After breakfast, you’ll embark on a thrilling 125 km jeep drive following the untamed Shyok, stream-upwards. Thanks to a new rough road, which has been opened up a few years ago, there is no need to travel all the way back to Leh in order to reach Nubra from Shyok. Instead, we follow the wide valley of the Shyok, passing small hamlets of Ladakhi farms, crossing small rivers and sand dunes that are reminiscent of the Taklamakan Desert that lies on the other side of the Karakoram. We’ll make a short stop for a picnic lunch.

Note: There is a chance that part of the road gets blocked due to flooding by the Shyok River. In that case, the journey becomes longer (8 hours drive). First, you’ll cross back over Chang La and immediately after descending you climb back in the northeastern direction towards the Wuri La (5250 m) before descending to the Shyok River.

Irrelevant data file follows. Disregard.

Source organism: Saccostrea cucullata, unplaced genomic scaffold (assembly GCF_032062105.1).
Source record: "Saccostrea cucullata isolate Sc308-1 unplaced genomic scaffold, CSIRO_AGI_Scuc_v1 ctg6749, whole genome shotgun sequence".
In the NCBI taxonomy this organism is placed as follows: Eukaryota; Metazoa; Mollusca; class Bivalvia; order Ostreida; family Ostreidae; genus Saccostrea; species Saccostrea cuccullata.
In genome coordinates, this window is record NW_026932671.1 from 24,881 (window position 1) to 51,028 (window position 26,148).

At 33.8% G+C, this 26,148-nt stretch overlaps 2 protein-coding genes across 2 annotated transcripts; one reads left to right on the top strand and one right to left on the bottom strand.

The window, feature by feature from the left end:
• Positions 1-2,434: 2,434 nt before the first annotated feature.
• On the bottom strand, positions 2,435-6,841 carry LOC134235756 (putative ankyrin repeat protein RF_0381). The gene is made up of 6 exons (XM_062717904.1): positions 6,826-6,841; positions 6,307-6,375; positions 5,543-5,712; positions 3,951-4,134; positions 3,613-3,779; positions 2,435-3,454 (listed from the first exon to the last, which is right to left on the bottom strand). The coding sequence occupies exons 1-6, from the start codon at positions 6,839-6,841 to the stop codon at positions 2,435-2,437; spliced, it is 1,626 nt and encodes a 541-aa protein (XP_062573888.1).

• Car transfer: 4-5 hours, 125 km
  • Accommodation: Lharimo North (cottage with attached private bathroom). Dinner and breakfast included.

Day 8: Exploring the Nubra Valley

Due to the lower altitude (approx. 3000 m) Nubra enjoys a relatively mild climate as compared with Ladakh proper (the Indus Valley). As a result, the growing season is longer than in Leh and Shyok and most villages are surrounded by lush green groves of willows, apricot trees, almond and even chestnut trees.

There are many things to see in Nubra. Among the most noteworthy gompas are Samsthanling Gompa in Sumur (not far form your lodge) and Deskit Gompa in the small town of Deskit, the ‘capital’ of Nubra.